What is it? Michigan State University scientists have developed a transparent solar panel that can be used as a window.
Why does it matter? Clear solar panels could be used to tap the sun’s power in buildings, cars and even tech devices. There are 5 to 7 billion square meters of glass surfaces in the United States, according to the researchers, who say these clear panels have the potential to provide approximately 40 percent of the country’s current energy demands. Besides making new power-generating window panels, the technology could be also used to retrofit existing windows.
How does it work? The MSU team used organic molecules as their secret sauce to create a thin material similar to plastic that captures the sun’s ultraviolet and near-infrared light. Once collected that energy moves to the edge of the window panel, where solar cells converts it to electrical energy.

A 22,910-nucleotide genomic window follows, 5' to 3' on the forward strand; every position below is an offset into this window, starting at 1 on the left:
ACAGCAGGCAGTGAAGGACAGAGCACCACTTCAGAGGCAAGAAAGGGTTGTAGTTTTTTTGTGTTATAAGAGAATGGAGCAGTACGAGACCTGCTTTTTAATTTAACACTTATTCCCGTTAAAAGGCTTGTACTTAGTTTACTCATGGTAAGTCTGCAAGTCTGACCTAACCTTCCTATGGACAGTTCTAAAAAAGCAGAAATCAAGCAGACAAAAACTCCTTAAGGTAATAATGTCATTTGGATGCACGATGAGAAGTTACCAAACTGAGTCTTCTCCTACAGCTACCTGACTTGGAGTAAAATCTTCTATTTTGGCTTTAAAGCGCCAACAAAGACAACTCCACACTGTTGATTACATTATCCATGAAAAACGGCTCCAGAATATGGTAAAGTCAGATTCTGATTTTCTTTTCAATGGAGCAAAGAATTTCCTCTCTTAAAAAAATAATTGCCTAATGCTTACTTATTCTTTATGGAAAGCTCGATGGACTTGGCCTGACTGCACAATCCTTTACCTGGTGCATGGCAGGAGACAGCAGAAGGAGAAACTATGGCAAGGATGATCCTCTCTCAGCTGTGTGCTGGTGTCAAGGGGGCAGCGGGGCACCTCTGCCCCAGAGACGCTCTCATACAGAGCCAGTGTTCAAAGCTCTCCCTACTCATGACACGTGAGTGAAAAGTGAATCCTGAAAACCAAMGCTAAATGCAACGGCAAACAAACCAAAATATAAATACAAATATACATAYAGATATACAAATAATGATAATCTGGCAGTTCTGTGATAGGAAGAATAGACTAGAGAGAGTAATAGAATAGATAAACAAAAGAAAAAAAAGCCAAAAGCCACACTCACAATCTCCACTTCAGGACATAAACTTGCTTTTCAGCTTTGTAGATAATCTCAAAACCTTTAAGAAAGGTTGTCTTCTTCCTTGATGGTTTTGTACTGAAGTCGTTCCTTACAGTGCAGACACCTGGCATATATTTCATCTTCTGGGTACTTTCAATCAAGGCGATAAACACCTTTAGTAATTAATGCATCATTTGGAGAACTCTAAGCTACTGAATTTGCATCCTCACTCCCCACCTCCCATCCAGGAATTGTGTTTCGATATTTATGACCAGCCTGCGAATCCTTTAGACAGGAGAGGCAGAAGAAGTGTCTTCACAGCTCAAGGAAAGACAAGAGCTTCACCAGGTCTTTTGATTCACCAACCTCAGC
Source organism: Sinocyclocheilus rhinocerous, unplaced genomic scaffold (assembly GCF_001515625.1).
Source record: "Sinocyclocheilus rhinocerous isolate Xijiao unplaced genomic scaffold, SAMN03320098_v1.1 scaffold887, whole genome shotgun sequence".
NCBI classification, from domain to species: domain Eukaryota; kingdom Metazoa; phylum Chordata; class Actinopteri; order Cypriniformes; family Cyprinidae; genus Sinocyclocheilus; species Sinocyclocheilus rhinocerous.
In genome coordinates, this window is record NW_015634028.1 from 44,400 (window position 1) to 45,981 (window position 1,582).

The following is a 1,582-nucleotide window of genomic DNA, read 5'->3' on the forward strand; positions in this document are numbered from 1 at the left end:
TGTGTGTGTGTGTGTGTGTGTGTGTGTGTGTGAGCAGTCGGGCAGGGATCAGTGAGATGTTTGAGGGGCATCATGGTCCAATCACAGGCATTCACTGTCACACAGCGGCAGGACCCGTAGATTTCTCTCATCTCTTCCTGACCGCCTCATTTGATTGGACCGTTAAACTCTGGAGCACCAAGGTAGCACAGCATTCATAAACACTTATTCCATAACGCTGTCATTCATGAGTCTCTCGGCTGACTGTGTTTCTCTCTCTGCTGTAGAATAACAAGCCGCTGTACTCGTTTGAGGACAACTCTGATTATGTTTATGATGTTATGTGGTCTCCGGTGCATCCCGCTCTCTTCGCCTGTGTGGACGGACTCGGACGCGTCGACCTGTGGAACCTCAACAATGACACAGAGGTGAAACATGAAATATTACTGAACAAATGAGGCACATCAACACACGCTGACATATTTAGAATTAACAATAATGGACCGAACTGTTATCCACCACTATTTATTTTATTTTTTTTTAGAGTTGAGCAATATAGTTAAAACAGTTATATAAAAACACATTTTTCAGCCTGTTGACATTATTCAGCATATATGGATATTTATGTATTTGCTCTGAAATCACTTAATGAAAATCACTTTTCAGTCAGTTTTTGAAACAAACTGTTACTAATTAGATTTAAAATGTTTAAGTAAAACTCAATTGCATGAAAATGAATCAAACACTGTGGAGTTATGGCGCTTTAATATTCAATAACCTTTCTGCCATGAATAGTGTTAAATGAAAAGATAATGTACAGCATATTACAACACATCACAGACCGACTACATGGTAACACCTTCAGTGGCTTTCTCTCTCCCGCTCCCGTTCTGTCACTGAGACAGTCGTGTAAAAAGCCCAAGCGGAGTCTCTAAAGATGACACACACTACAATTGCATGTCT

“Highly transparent solar cells represent the wave of the future for new solar applications,” said lead engineering researcher Richard Lunt. While the transparent panels are far less efficient than normal solar panels, buildings have a lot more surface area where they could be deployed. “Ultimately, this technology offers a promising route to inexpensive, widespread solar adoption on small and large surfaces that were previously inaccessible,” Lunt said.
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Widespread use of highly transparent solar applications, together with the conventional roof-top solar systems we see today, could nearly meet U.S. electricity demand, drastically reducing the use of fossil fuels. Today, only about 1.5 percent of electricity demand in the United States and globally is produced by solar power. Moving global energy consumption away from fossil fuels will require innovative and cost-effective renewable energy technologies like this. The work at MSU is funded by the National Science Foundation and the U.S. Department of Education.